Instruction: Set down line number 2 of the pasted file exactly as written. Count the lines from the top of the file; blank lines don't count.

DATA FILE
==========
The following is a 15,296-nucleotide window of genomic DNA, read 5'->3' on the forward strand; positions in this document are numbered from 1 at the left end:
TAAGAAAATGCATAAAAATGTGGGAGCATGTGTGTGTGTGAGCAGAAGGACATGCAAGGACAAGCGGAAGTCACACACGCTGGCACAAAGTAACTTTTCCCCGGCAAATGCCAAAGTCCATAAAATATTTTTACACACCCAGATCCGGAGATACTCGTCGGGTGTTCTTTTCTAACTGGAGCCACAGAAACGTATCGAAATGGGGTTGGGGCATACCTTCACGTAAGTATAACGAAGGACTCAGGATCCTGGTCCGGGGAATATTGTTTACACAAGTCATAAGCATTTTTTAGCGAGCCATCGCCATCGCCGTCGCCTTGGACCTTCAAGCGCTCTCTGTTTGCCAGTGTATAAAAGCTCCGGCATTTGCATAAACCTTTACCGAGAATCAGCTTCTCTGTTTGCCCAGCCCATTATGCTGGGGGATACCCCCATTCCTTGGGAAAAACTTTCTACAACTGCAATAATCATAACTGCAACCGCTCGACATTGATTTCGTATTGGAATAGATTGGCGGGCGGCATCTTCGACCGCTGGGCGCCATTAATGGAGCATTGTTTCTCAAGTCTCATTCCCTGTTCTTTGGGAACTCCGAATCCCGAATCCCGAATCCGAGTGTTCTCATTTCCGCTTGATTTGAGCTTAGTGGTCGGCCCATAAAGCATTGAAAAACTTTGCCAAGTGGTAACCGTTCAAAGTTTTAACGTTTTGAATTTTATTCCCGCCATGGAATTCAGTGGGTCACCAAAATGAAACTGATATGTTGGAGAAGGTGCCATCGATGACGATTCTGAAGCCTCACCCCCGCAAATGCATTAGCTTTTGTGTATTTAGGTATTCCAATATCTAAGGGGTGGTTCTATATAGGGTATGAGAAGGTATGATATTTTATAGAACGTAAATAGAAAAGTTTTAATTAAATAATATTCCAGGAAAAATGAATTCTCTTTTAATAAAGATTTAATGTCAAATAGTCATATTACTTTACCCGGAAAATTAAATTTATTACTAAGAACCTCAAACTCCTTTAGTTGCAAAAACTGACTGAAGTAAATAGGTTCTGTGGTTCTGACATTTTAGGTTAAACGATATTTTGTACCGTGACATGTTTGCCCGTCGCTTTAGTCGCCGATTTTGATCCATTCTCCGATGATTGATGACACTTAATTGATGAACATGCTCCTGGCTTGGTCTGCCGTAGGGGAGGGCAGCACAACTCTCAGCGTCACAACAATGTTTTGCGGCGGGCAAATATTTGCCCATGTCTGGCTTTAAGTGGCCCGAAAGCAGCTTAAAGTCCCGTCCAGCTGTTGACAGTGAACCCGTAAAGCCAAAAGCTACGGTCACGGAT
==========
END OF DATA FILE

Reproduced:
TAAGAAAATGCATAAAAATGTGGGAGCATGTGTGTGTGTGAGCAGAAGGACATGCAAGGACAAGCGGAAGTCACACACGCTGGCACAAAGTAACTTTTCCCCGGCAAATGCCAAAGTCCATAAAATATTTTTACACACCCAGATCCGGAGATACTCGTCGGGTGTTCTTTTCTAACTGGAGCCACAGAAACGTATCGAAATGGGGTTGGGGCATACCTTCACGTAAGTATAACGAAGGACTCAGGATCCTGGTCCGGGGAATATTGTTTACACAAGTCATAAGCATTTTTTAGCGAGCCATCGCCATCGCCGTCGCCTTGGACCTTCAAGCGCTCTCTGTTTGCCAGTGTATAAAAGCTCCGGCATTTGCATAAACCTTTACCGAGAATCAGCTTCTCTGTTTGCCCAGCCCATTATGCTGGGGGATACCCCCATTCCTTGGGAAAAACTTTCTACAACTGCAATAATCATAACTGCAACCGCTCGACATTGATTTCGTATTGGAATAGATTGGCGGGCGGCATCTTCGACCGCTGGGCGCCATTAATGGAGCATTGTTTCTCAAGTCTCATTCCCTGTTCTTTGGGAACTCCGAATCCCGAATCCCGAATCCGAGTGTTCTCATTTCCGCTTGATTTGAGCTTAGTGGTCGGCCCATAAAGCATTGAAAAACTTTGCCAAGTGGTAACCGTTCAAAGTTTTAACGTTTTGAATTTTATTCCCGCCATGGAATTCAGTGGGTCACCAAAATGAAACTGATATGTTGGAGAAGGTGCCATCGATGACGATTCTGAAGCCTCACCCCCGCAAATGCATTAGCTTTTGTGTATTTAGGTATTCCAATATCTAAGGGGTGGTTCTATATAGGGTATGAGAAGGTATGATATTTTATAGAACGTAAATAGAAAAGTTTTAATTAAATAATATTCCAGGAAAAATGAATTCTCTTTTAATAAAGATTTAATGTCAAATAGTCATATTACTTTACCCGGAAAATTAAATTTATTACTAAGAACCTCAAACTCCTTTAGTTGCAAAAACTGACTGAAGTAAATAGGTTCTGTGGTTCTGACATTTTAGGTTAAACGATATTTTGTACCGTGACATGTTTGCCCGTCGCTTTAGTCGCCGATTTTGATCCATTCTCCGATGATTGATGACACTTAATTGATGAACATGCTCCTGGCTTGGTCTGCCGTAGGGGAGGGCAGCACAACTCTCAGCGTCACAACAATGTTTTGCGGCGGGCAAATATTTGCCCATGTCTGGCTTTAAGTGGCCCGAAAGCAGCTTAAAGTCCCGTCCAGCTGTTGACAGTGAACCCGTAAAGCCAAAAGCTACGGTCACGGAT